Waste management for the future

Waste management for the future

For Ray Hatch, CEO of Quest Resource Management Group, disruption in the industry is both a challenge and an opportunity.

As pressure grows for businesses to find more sustainable solutions to waste management, so is the demand for companies in the waste management industry to discover new ways to recycle and reuse materials.

For Ray Hatch, President and CEO of Quest Resource Management Group, this presents a substantial challenge, but also an exciting range of opportunities as his company turns to technology and innovation to tackle this increasingly important issue.

Quest Resource Management Group is an environmental and sustainability management company providing specialized services for clients’ sustainability needs and waste stream management. Quest manages recycling efforts for clients in a variety of industries including retail, automotive, hospitality, food service, manufacturing, construction, and more. By leveraging a nationwide network of service providers, Quest is able to manage more than 100 different waste streams for over 20,000 locations across North America.

“It’s a large and inevitably growing industry because we’re always going to have waste, and there’s going to be more of it than ever,” Hatch told CEO Magazine in an exclusive interview. “Yet there are very few truly national players that can truly cover every zip code, and that fragmentation really leads to some great opportunities that the company can take advantage of.”

Ray Hatch boasts 25 years’ experience in the waste management and food service industries, including at companies such as Oakleaf Waste Management and US Foods, and admits he was strongly attracted to an industry that is evolving rapidly as the push towards sustainability and groundbreaking technology combine to present new solutions to old problems.

“The evolution of the industry is being driven by a desire on the part of companies to achieve zero waste and that demands us, as service providers, to innovate,” he said. “There are more and more materials that are going to be reused and those that can’t are going to be replaced by reusable ones. That’s really the evolution:, moving more and more towards sustainability and less towards landfills.”

The push towards sustainability

According to Hatch, businesses are being motivated to embrace sustainability by two principal factors. One is that concern for the environment on the part of consumers is growing rapidly. Secondly, regulatory compliance is also forcing the hand of firms by determining what kind of waste can go into landfills and what can’t. Finally, businesses are faced with the challenge of what they can do with their waste materials if they can’t deposit them in landfills.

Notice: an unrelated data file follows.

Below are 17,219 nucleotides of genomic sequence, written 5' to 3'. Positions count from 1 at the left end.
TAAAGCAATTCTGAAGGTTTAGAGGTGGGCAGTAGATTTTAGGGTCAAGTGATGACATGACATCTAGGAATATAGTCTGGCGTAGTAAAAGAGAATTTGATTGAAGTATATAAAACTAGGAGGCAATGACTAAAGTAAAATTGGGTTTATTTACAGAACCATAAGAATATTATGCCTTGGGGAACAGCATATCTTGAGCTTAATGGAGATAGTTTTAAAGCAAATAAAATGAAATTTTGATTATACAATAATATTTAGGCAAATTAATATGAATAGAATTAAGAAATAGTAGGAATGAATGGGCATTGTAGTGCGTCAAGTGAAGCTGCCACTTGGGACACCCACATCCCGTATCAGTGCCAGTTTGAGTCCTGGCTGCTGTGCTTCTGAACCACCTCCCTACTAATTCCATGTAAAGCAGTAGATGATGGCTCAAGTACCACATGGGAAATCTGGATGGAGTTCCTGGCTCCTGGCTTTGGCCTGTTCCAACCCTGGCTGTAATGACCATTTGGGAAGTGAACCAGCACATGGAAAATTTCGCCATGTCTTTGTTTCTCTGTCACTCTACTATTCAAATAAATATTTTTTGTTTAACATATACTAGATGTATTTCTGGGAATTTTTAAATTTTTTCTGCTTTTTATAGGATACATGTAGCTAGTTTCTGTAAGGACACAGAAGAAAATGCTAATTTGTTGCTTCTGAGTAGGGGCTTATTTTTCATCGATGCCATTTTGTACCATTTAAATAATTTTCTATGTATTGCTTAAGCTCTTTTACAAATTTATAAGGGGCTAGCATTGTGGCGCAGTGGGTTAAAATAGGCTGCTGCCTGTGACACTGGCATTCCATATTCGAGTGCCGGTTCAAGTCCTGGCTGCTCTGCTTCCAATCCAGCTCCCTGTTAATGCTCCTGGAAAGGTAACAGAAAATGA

“The biggest challenge we have is the gap between the need and desire for businesses to be sustainable, and the ability for them to do so from an infrastructure standpoint. The economics of recycling and reusing materials has got to improve to make it work for businesses. Basically, what that boils down to is that the more people grasp the need to recycle and divert products from landfills, the more the market is going to respond in infrastructure to support that. That’s where we’re headed.”

The result is that Quest is heavily focused on innovating the waste management industry with a view to supporting this infrastructure and making it easier for clients to meet their sustainability needs and improve their business operations more generally through the use of technology.

Embracing technology

“As an asset light company, technology is obviously very valuable to us, primarily as a communications tool,” Hatch elaborated. “For example, we have a portal where the businesses we serve can sign in and see all of the activity across all their waste streams. We collect every data point on waste management at all their locations. Those data points show the quantity, frequency, and type of material that’s being picked up, and how it was recycled, treated or landfilled. We have some customers that have almost 100 different types of materials and waste streams, and we classify them all separately.”